25. 25. Operational procedures Preliminary • Cruise is the most important phase in terms of fuel cockpit preparation savings Cockpit preparation Taxi • When installed, FMS is used as an aid to conduct the flight Climb Cruise • When using FMS, updating flight variables from TOC improves Descent EFOB prediction Holding Introduce altitude winds, temperatures, tropopause altitude Approach When possible, for each flight phase, each waypoint© AIRBUS S.A.S. All rights reserved. Confidential and proprietary document. Landing Rule of thumb Rule of thumb Delta wind speed : :±±30 kt Delta wind speed 30 kt Delta wind direction : :±±30° Delta wind direction 30° Delta SAT : :±±5°C Delta SAT 5°C Airbus views on fuel economy - STLB April 2007 Page 26
  26. 26. Operational procedures Cost of Time C. I. = Cost of Fuel Preliminary cockpit • Managed speed or selected speed preparation INFORMATION Cockpit preparation When possible, it is recommended to fly in managed mode (using FMS). Taxi – Flying at the Optimum Mach Number as a function of Climb aircraft weight, flight level and wind component Cruise Descent In case of different winds at same altitude, never Holding change the CI Approach – ECON MACH compensates© AIRBUS S.A.S. All rights reserved. Confidential and proprietary document. Landing • by using FMS wind model based on linear variation from real wind to inserted wind – Mach correction : ± 0.005 for ± 50 kts Wind Comp Airbus views on fuel economy - STLB April 2007 Page 27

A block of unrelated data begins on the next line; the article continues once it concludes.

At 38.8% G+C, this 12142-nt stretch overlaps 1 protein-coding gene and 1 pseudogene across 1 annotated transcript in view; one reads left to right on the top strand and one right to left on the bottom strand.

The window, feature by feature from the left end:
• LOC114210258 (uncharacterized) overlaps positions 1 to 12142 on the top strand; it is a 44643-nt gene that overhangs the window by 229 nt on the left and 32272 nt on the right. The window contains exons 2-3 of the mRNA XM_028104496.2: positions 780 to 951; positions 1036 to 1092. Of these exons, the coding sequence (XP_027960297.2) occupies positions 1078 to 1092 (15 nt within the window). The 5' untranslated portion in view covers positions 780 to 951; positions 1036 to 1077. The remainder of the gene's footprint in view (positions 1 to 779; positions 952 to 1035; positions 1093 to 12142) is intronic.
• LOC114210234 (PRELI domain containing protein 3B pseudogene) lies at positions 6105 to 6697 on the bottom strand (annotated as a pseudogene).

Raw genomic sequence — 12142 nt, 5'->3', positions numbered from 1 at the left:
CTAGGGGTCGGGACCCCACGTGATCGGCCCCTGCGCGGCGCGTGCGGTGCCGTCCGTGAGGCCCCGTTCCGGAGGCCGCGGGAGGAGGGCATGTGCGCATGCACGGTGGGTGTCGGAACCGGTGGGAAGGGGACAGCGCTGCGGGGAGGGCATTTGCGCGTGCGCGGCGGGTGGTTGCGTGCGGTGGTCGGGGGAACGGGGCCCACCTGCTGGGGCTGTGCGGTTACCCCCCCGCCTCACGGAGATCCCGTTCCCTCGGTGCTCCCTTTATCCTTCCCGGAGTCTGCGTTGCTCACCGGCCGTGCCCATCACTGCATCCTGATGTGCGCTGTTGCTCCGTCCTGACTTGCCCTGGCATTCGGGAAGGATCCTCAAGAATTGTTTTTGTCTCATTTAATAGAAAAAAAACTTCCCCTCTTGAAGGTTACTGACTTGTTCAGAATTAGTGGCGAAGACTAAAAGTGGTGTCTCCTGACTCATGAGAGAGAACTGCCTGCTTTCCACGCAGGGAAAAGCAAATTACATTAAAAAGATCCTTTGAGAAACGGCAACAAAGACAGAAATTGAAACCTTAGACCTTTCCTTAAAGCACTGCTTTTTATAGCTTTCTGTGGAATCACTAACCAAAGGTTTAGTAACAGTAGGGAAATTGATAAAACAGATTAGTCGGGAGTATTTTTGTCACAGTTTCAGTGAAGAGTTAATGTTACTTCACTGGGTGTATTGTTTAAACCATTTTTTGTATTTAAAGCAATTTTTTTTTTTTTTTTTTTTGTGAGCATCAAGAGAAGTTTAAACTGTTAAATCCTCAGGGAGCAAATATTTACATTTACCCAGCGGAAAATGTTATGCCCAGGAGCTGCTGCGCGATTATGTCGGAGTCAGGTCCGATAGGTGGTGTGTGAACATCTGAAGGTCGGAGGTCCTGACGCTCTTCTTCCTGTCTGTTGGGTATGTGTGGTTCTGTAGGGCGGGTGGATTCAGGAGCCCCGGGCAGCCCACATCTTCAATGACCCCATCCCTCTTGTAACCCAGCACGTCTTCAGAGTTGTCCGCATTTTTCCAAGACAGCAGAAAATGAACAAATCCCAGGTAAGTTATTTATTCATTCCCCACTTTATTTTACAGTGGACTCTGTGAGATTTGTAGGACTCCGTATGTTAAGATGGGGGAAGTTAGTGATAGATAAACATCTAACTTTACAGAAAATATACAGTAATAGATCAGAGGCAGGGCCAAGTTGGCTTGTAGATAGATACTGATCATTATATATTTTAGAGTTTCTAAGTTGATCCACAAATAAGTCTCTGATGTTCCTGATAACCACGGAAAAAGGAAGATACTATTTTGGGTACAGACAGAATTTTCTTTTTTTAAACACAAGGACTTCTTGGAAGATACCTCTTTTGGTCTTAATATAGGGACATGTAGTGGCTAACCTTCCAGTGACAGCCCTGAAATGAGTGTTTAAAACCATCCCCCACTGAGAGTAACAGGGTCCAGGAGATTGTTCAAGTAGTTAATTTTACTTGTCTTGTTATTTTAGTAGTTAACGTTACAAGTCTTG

27. 27. Operational procedures Preliminary • Step climb planning cockpit preparation Appropriate planning of step climbs saves fuel Cockpit Maximum altitude preparation Pressure Altitude Taxi de itu alt m um Climb O p ti Cruise Descent Holding Approach© AIRBUS S.A.S. All rights reserved. Confidential and proprietary document. Landing High Profile Medium Profile Low Profile Distance Airbus views on fuel economy - STLB April 2007 Page 28